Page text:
Four days ago it was 17° F at the house when dawn broke. In the Big Woods most of the snow has melted, but there are spots in the deep hollows and narrow valleys where snow and ice still lays in cool shady spots. Nonetheless, spring is in the air. April showers have arrived a bit early, with light rain on Thursday and again this afternoon and a temperature in the 50s yesterday. When I left the house this morning a Carolina wren was singing in the oak tree in the yard.
Heading for the Big Woods this morning, I passed a field where a small flock of wild turkeys were reacting to the lengthening days. All five toms in the flock were in full display, three of them within pecking distance of each other.
There was an occasional gobble from yet another tom that was out of sight in the woods, but I never saw one of the displaying birds respond. The hens in the field didn’t seem to pay any attention to the displaying males strutting around.
The colors shown by the males are truly striking, varying with their orientation to the sun.
After 60 years, I still remember my first sighting of wild turkeys as my father and I drove to town; they were also the first he’d ever seen. The wild turkey has been a wildlife management success story. For all practical purposes turkeys were extirpated from much of the northeast by 1900. Many states tried to reintroduce wild turkeys using pen-raised birds, but these efforts were an abject failure – birds that could survive in a pen were unable to survive in the wild. In 1936 the Pennsylvania Game Commission attempted to improve its success by penning hens in ten-acre enclosures in the few areas where wild populations remained. Wild toms could fly into the enclosures to mate with the hens; eggs were collected and the poults reared and released. Years ago, in a remote area of the Big Woods along a small stream I found the remains of one of the pens: chestnut posts and rusty woven wire fencing.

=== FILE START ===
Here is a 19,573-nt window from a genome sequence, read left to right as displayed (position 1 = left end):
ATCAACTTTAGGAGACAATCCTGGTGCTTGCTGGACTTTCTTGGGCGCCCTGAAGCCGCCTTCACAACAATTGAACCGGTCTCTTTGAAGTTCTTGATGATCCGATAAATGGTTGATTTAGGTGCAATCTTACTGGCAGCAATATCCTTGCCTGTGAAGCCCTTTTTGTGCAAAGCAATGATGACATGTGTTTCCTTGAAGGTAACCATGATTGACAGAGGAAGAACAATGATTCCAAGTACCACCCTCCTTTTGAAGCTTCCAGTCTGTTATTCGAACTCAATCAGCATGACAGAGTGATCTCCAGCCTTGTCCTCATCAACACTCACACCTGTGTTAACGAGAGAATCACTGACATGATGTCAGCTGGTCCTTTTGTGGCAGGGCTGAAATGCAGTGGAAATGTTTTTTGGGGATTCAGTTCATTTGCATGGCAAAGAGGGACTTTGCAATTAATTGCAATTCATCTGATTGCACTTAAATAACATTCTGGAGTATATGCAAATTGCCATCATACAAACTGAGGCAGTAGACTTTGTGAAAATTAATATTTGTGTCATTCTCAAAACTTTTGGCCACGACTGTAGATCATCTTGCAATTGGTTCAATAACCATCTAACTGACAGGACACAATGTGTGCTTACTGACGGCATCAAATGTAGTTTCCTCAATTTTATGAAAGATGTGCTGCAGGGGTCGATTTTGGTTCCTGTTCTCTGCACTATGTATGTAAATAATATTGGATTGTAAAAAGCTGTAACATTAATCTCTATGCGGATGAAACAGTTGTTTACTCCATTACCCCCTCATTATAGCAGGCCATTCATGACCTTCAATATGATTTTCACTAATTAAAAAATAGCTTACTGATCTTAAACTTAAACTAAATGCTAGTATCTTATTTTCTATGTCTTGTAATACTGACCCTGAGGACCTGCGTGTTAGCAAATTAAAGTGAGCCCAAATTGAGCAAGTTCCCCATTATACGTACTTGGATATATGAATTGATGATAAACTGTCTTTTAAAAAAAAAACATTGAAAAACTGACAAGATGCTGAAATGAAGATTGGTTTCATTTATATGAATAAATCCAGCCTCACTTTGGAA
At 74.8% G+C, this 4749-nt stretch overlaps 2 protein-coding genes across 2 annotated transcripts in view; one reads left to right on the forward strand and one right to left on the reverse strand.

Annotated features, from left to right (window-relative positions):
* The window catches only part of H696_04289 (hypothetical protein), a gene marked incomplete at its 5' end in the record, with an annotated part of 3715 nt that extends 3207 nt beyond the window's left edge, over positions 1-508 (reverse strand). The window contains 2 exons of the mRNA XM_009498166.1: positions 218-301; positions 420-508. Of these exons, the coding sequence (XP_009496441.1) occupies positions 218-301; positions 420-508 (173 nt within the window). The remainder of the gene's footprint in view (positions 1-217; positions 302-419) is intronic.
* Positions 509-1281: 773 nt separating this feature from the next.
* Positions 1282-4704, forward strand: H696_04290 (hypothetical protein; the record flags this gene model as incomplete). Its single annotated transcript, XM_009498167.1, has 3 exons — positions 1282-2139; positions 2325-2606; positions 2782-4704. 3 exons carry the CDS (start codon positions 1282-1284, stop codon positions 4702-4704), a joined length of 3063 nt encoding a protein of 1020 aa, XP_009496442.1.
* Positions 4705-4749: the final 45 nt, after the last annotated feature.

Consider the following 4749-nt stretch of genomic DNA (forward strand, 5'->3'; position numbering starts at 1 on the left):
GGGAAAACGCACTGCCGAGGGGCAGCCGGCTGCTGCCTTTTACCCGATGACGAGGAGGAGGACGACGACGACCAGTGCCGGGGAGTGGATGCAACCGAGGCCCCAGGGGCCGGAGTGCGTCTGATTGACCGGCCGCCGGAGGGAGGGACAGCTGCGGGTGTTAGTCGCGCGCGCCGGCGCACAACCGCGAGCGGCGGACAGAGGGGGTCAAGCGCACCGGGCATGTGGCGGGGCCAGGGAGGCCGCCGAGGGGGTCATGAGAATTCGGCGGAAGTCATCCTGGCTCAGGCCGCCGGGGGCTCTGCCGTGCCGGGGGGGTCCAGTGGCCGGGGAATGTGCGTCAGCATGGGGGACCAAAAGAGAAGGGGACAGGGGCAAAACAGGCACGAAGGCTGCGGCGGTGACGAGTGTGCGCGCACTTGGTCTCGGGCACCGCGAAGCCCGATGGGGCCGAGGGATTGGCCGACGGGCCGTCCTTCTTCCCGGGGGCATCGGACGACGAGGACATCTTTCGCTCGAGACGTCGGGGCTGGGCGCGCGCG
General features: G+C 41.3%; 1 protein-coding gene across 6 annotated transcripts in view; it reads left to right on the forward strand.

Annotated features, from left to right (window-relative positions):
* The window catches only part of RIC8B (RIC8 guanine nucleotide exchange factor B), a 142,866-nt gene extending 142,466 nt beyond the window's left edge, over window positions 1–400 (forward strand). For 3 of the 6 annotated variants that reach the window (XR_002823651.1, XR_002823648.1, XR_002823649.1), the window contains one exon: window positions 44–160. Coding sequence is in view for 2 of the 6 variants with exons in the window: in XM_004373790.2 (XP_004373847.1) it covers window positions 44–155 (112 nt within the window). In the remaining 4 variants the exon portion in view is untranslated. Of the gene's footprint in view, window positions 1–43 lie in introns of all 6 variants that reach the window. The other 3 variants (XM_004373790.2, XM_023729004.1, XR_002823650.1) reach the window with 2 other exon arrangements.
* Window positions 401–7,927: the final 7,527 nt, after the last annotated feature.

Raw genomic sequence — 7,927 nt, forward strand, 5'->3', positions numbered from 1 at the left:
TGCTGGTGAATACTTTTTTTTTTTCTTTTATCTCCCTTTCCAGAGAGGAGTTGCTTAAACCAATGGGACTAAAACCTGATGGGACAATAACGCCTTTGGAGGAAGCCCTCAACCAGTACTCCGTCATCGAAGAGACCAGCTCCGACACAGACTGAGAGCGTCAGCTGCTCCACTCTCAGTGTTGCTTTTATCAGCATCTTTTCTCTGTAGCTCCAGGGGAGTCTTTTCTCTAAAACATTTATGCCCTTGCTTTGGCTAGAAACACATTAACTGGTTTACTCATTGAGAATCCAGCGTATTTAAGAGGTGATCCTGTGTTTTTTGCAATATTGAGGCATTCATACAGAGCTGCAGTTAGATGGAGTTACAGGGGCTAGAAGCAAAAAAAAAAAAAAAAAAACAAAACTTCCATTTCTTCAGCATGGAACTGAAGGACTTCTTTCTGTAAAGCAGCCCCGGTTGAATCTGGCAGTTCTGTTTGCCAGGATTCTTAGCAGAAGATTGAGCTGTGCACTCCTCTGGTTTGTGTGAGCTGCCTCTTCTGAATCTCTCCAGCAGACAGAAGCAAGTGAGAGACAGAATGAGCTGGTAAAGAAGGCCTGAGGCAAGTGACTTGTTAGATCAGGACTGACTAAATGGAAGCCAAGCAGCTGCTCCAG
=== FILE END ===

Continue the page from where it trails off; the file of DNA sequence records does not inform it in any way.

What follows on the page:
Turkeys are back in all of their historic range no thanks to the release of pen-raised birds, but because trap and transfer of wild birds and restrictions on hunting resulted in expansion of populations.